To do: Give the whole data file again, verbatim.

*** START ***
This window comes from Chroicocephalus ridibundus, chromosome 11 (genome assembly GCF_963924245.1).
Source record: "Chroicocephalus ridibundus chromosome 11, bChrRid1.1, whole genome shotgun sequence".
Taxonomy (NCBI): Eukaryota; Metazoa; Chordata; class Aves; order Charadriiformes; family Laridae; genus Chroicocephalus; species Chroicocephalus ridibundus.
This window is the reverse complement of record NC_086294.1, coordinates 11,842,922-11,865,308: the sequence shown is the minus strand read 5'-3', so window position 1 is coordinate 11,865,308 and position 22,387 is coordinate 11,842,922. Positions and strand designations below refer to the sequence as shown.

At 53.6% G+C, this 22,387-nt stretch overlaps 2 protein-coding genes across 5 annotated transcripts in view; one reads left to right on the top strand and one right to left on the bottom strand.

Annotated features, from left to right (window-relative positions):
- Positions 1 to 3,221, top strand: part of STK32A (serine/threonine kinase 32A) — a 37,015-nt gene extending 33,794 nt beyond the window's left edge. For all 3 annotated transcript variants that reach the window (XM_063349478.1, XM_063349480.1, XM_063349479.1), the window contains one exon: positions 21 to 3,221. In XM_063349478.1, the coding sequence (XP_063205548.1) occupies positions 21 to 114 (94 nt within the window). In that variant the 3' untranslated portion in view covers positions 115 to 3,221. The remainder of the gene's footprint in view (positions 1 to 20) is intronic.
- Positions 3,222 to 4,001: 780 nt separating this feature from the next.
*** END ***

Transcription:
This window comes from Chroicocephalus ridibundus, chromosome 11 (genome assembly GCF_963924245.1).
Source record: "Chroicocephalus ridibundus chromosome 11, bChrRid1.1, whole genome shotgun sequence".
Taxonomy (NCBI): Eukaryota; Metazoa; Chordata; class Aves; order Charadriiformes; family Laridae; genus Chroicocephalus; species Chroicocephalus ridibundus.
This window is the reverse complement of record NC_086294.1, coordinates 11,842,922-11,865,308: the sequence shown is the minus strand read 5'-3', so window position 1 is coordinate 11,865,308 and position 22,387 is coordinate 11,842,922. Positions and strand designations below refer to the sequence as shown.

At 53.6% G+C, this 22,387-nt stretch overlaps 2 protein-coding genes across 5 annotated transcripts in view; one reads left to right on the top strand and one right to left on the bottom strand.

Annotated features, from left to right (window-relative positions):
- Positions 1 to 3,221, top strand: part of STK32A (serine/threonine kinase 32A) — a 37,015-nt gene extending 33,794 nt beyond the window's left edge. For all 3 annotated transcript variants that reach the window (XM_063349478.1, XM_063349480.1, XM_063349479.1), the window contains one exon: positions 21 to 3,221. In XM_063349478.1, the coding sequence (XP_063205548.1) occupies positions 21 to 114 (94 nt within the window). In that variant the 3' untranslated portion in view covers positions 115 to 3,221. The remainder of the gene's footprint in view (positions 1 to 20) is intronic.
- Positions 3,222 to 4,001: 780 nt separating this feature from the next.